September 2022

Issue 3

Tax included.
Type: Print Edition

In Issue 03 of Tudor Places, we delve into the remarkable story of the “Mary Rose”, Henry VIII’s warship that was raised from the seabed of the Solent forty years ago next month. We explore the Chapel Royal of Saint Peter ad Vincula at the Tower of London, the final resting place of disgraced Tudor queens and nobles, we look at Richmond Palace, built for Henry VII as the seat of his new Tudor dynasty, and we learn about the Tudor tombs in Salisbury Cathedral. We follow the rise and fall of Harlech Castle, in the north-west corner of Wales, and learn about the highly-skilled men and women who build England’s magnificent Gothic cathedrals.

We interview Dr Stephanie Duensing, Programme Manager, Operations for DigVentures, who is Site Director for their project at Sudeley Castle, excavating the remains of a long-lost Tudor garden in the castle grounds with connections to Elizabeth I, Queen Katherine Parr and Sir Thomas Seymour.

There’s also an itinerary for a Tudor weekend in South Wales, plus news, book listings and more….

Type: Print Edition

Articles include

The Raising of the Mary Rose: Celebrating 40 years since the raising of Henry VIII's warship

Henry VIII’s flagship Mary Rose is a remarkable survival, enduring more than 437 years on the Solent seabed before its momentous raising in October 1982. Hannah Leueen Matthews explores the historic and modern-day story of the Mary Rose, the largest marine archaeological excavation in the world, and how the ship’s raising has inspired, and will continue to inspire, new generations, forty years on.

The Many Roles of the Chapel Royal of Saint Peter ad Vincula

The Chapel is perhaps most well-known by history lovers as the final resting place of the Tudor queens and nobles who met a gruesome death within the Tower of London. However, this is just one of its numerous and varied functions. Alfred Hawkins explores the fascinating history of this chapel which has served, and continues to serve, the Tower’s diverse community over the centuries.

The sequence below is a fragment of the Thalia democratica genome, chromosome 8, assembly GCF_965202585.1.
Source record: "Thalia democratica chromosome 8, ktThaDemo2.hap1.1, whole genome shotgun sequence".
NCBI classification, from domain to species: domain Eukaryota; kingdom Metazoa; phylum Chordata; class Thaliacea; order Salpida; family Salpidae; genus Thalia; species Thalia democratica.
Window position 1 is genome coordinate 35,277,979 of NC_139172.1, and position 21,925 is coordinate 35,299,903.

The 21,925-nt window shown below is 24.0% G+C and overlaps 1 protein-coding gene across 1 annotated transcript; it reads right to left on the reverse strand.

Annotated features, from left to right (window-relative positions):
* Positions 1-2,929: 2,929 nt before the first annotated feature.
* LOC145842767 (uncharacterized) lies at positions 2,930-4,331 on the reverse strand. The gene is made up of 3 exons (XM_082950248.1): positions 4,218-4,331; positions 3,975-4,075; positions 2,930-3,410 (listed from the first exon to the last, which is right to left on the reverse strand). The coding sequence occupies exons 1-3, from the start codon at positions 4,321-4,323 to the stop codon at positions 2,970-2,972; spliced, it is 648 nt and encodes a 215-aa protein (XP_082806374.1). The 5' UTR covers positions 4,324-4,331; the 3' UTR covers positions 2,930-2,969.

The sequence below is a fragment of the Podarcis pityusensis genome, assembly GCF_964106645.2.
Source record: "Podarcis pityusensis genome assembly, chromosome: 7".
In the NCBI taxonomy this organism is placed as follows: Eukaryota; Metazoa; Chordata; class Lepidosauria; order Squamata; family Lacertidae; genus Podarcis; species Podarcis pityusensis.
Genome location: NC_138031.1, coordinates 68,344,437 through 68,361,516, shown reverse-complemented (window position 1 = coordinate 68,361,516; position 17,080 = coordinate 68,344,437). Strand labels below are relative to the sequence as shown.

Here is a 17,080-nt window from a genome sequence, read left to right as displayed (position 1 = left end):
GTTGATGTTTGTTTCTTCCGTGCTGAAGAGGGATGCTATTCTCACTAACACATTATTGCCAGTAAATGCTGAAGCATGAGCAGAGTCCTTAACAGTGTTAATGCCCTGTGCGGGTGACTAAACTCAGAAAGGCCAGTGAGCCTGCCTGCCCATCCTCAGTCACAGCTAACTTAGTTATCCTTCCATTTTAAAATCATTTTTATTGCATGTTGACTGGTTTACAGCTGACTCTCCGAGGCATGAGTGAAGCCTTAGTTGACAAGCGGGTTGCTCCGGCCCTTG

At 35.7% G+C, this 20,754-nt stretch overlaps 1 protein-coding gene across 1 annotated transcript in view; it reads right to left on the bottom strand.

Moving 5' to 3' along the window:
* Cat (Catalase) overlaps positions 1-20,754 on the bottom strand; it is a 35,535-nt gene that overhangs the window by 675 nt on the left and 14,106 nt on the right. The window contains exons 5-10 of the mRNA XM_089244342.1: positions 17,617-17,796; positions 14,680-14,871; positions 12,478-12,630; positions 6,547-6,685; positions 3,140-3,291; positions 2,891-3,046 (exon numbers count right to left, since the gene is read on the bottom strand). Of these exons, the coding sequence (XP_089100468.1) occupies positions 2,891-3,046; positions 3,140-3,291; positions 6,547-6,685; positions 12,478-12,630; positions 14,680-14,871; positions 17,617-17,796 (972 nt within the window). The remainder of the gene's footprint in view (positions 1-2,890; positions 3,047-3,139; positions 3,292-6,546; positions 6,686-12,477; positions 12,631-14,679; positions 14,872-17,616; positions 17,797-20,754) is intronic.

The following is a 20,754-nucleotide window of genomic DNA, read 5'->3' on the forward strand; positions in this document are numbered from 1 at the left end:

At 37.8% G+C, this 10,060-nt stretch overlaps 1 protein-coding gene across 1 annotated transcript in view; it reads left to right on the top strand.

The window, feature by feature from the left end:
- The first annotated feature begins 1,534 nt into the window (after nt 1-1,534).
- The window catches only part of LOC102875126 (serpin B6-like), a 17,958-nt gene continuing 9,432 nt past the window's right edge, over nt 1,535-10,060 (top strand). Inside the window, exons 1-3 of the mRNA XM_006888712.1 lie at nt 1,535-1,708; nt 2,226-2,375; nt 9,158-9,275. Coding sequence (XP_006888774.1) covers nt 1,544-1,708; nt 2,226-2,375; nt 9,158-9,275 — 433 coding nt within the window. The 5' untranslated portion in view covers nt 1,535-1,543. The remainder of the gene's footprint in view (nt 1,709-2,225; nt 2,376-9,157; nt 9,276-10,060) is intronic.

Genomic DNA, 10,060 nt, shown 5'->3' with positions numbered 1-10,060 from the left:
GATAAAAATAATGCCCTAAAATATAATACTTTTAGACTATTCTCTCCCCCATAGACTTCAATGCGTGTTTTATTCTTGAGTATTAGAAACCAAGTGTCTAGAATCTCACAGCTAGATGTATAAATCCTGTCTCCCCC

The Lost Palace of Richmond

Richmond was the favoured palace of Henry VII and his granddaughter, Elizabeth I. Today, almost nothing remains of the red-brick palace, built for the first Tudor king as a suitably impressive family seat for the dynasty he founded.
Dr Elizabeth Norton investigates the history of this magnificent Tudor palace.

The Rise and Fall of Harlech Castle

Located in the north-west corner of Wales, Harlech Castle was a useful stronghold for the Lancastrians during the Wars of the Roses. The castle held out for seven years against the Yorkist forces of Edward IV, in the longest siege in British history, a feat memorialised in the song, ‘Men of Harlech’. Nathen Amin investigates the origins and fluctuating fortunes of this impressive fortress.

'Incomparable Artists': The Men and Women Behind Cathedral Building in Medieval and Tudor England

The spectacular architecture of England’s cathedrals is recognised across the world, but what is known of those who built them? Dr Emma J. Wells looks at the workshops and highly-skilled men and women who built these
magnificent Gothic cathedrals.

Tudor Tombs in Salisbury Cathedral

Salisbury Cathedral, renowned for its glorious medieval architecture and housing of a rare original Magna Carta, also has several lesser-known Tudor connections. Julian Humphrys highlights four of the Cathedral’s impressive Tudor tombs and monuments.

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